Research Mobilisation Groups
The University of Sussex Business School carries out high-quality research that addresses real-world issues, and seeks to develop current and aspiring leaders who will champion critical and original thinking.
We have created research mobilisation groups (RMGs) that focus on promoting responsible business practice. RMGs meet regularly to discuss ongoing research ideas and plans, and to scope out collaboration opportunities. Responsible business research is becoming a core topic at our business school. One RMG group is specifically devoted to Responsible Business. The group provides a platform for cross-disciplinary research on ethical and unethical business practices, corporate social responsibility and businesses as political actors. In addition, several faculty members at the School specialize in responsible business research, including corporate social responsibility, responsible leadership, research integrity, social entrepreneurship and innovation, and sustainable supply chains. Among its activities, this group regularly convenes research seminars around promoting responsible research in business and management.’
With regards to the 7 Principles of Responsible Research, here are more details.
P1 – Service to society: Our vision is to be a leading business school that collaborates across disciplines to shape global issues in business, management and society, making an impact on policy, practice and people.
Our mission is to:
- carry out high-quality research that addresses real-world issues, pressing global policy agendas and business practices
- develop current and aspiring leaders who will champion critical and original thinking
- work internationally with businesses, governments, and others to deliver innovative approaches to management
P2 – Valuing both basic and applied research: We give basic and applied research equal emphasis in resource allocation and equal recognition in assessment of contribution.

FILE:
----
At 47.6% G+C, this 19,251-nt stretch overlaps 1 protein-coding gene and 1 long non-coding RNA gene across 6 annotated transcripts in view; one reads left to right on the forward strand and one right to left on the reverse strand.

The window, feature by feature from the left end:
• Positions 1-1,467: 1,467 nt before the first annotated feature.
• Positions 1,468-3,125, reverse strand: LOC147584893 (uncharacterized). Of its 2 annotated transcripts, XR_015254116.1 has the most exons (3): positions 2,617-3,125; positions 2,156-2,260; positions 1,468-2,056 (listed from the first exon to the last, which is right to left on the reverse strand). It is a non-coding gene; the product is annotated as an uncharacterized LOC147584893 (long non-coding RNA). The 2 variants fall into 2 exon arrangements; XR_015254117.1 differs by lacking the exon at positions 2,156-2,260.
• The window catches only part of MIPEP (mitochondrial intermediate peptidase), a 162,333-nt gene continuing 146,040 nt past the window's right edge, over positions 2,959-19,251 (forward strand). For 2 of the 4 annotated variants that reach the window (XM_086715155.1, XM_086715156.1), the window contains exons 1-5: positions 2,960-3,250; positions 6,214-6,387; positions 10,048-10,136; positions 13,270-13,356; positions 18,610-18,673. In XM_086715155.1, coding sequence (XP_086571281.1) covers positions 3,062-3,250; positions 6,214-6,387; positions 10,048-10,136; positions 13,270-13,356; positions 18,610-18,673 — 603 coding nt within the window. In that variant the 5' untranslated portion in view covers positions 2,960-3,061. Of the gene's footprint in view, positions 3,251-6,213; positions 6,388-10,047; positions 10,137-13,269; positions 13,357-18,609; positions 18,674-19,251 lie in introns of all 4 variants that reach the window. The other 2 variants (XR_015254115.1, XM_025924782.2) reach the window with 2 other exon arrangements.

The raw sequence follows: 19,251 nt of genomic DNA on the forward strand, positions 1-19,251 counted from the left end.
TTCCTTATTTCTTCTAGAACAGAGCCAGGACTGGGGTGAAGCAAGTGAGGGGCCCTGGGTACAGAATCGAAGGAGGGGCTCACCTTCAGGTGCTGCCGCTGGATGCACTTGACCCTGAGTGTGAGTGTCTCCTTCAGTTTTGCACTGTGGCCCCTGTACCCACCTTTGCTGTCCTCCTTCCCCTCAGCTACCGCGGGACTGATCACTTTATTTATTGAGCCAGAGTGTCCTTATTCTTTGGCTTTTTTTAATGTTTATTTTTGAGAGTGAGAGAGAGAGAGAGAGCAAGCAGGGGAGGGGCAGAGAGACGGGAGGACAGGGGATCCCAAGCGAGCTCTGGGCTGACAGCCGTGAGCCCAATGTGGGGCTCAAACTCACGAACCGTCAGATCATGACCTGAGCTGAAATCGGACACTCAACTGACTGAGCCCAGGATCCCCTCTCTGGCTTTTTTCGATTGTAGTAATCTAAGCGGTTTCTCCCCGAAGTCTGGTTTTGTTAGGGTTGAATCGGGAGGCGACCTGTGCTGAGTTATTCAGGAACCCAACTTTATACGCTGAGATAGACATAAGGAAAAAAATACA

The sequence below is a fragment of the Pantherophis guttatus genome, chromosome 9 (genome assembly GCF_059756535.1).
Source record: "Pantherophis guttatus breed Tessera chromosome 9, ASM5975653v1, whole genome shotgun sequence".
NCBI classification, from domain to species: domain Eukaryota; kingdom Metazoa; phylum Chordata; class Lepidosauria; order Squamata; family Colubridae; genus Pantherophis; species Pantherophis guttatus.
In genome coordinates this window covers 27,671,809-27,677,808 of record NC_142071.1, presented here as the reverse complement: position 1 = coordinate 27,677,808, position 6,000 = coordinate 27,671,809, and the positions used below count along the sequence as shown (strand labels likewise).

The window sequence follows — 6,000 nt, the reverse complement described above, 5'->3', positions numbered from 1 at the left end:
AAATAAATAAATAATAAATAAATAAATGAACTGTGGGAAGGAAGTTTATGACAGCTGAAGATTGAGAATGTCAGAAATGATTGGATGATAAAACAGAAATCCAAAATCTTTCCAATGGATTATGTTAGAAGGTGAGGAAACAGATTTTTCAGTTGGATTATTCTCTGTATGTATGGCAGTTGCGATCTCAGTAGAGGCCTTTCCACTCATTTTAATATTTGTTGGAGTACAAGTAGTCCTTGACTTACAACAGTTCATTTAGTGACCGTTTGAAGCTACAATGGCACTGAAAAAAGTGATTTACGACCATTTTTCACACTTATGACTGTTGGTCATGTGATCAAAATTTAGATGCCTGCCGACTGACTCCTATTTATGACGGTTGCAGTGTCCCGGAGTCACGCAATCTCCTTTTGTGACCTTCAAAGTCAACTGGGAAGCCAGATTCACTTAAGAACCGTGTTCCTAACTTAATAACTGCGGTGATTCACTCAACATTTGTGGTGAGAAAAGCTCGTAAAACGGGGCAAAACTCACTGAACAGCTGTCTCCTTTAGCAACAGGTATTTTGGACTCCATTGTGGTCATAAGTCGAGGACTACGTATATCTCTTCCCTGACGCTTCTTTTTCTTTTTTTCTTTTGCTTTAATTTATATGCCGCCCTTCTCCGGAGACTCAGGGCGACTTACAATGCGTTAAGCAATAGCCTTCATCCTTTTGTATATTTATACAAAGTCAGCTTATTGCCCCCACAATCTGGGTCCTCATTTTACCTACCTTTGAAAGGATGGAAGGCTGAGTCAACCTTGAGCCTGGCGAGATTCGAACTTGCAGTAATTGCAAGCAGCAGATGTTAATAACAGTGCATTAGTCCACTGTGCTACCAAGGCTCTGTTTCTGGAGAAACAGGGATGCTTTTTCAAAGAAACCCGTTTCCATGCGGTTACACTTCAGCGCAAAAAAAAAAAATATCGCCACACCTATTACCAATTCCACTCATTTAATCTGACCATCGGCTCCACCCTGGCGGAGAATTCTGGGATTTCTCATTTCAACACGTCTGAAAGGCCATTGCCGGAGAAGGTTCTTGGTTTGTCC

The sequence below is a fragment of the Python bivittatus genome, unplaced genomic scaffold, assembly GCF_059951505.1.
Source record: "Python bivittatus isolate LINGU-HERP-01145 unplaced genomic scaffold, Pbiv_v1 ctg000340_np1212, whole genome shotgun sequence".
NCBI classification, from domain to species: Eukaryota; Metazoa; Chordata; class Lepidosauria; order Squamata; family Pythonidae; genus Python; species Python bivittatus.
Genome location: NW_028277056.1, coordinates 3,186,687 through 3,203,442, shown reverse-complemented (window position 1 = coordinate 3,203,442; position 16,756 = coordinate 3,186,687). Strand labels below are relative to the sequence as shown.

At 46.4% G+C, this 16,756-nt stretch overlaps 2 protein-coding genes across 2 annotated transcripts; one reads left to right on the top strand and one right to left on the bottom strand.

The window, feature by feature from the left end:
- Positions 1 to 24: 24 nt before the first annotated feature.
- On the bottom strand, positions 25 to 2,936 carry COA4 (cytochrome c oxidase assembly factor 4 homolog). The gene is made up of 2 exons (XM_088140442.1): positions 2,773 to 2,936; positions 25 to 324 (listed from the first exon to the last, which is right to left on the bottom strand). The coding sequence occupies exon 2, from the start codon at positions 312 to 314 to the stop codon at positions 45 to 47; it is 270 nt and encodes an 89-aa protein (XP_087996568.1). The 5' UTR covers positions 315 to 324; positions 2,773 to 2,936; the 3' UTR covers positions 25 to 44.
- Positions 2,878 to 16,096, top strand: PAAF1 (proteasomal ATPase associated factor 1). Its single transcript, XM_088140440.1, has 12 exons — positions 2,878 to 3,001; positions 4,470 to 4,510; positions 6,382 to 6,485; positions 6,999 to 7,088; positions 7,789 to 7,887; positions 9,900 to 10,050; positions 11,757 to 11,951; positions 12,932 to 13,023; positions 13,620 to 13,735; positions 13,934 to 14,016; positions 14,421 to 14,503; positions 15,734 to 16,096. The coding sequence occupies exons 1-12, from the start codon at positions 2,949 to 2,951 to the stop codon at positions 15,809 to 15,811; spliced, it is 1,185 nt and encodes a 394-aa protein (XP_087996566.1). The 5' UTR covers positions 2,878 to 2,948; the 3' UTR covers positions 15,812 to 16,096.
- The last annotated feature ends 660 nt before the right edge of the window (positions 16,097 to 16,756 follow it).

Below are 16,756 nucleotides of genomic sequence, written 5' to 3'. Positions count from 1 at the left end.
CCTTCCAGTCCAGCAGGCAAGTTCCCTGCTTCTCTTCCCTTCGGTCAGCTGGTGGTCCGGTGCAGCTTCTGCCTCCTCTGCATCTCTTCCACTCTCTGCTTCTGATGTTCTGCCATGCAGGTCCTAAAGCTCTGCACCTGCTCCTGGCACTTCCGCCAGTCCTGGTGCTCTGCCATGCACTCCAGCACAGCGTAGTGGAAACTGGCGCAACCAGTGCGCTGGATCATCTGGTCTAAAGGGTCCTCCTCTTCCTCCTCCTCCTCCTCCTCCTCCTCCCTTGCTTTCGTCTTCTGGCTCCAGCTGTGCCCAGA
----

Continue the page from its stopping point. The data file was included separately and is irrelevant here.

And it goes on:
P3 – Valuing plurality and multidisciplinary collaboration: One of the most important initiatives to come out of our research strategy has been the establishment of a number of themed groups designed to bolster research activity around particular areas of core strength and common interest. These groups provides a platform for cross-disciplinary scholarly exchange.
P4 – Sound methodology: We require our research faculty to follow the open science transparency standards.
P5 – Stakeholder involvement: We encourage and reward our faculty to engage in co-creation of knowledge with the practising communities, including business, government and NGOs. For example, the Transformative Innovation Policy Consortium (TIPC) comprises science, technology and innovation researchers, government policymakers and funding agencies from Colombia, Finland, Norway, South Africa and Sweden. TIPC hubs have been established in Africa and Latin America, and there are additional associate programmes in China, Brazil, Senegal, Ghana, and Kenya.
P6 – Impact on stakeholders: We give special recognition (e.g., award) to research that contributes to the wellbeing of stakeholders (beyond shareholders) and the common good.
P7 – Broad dissemination: We actively publicize research discoveries addressing pressing societal problems and supporting our strategic mission, using both traditional and social media platforms. For example, the UK Trade Policy Observatory is a partnership between the Business School and Chatham House. UKTPO provides in-depth research and expert analysis to inform policy and influence debate around the radically changing trade landscape in which the country finds itself. Due to the need for research to be undertaken rapidly, with commentary and analysis provided in real time, beyond the traditional dissemination routes of publishing journal articles and books, much of UKTPO’s research output takes a digital form. It has its own podcast, ‘Trade Bites’, along with a heavily subscribed blog series, a large social media following and a series of animations to aid communication of its research findings to a lay audience. It is also prolific in publishing policy briefs and runs numerous events, often at Chatham House, while its researchers appear regularly in the media to promote research findings, with some having also given evidence to Parliamentary select committees.